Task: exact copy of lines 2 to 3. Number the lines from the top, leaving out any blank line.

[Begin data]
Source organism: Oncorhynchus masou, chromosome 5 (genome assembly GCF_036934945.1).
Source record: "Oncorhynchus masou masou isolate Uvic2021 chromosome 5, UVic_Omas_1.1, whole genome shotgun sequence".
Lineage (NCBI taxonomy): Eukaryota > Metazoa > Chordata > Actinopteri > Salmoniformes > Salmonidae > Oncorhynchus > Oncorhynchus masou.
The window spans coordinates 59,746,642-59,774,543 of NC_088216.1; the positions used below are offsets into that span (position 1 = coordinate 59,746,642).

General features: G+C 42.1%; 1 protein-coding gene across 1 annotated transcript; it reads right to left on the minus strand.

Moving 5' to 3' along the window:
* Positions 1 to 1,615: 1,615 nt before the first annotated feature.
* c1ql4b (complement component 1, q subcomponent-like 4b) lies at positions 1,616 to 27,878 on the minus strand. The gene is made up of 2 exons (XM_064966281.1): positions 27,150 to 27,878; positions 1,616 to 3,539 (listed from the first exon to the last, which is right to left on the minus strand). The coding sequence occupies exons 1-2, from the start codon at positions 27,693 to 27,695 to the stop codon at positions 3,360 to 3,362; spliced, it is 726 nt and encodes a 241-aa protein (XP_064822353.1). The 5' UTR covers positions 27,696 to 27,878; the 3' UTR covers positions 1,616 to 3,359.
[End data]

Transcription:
Source record: "Oncorhynchus masou masou isolate Uvic2021 chromosome 5, UVic_Omas_1.1, whole genome shotgun sequence".
Lineage (NCBI taxonomy): Eukaryota > Metazoa > Chordata > Actinopteri > Salmoniformes > Salmonidae > Oncorhynchus > Oncorhynchus masou.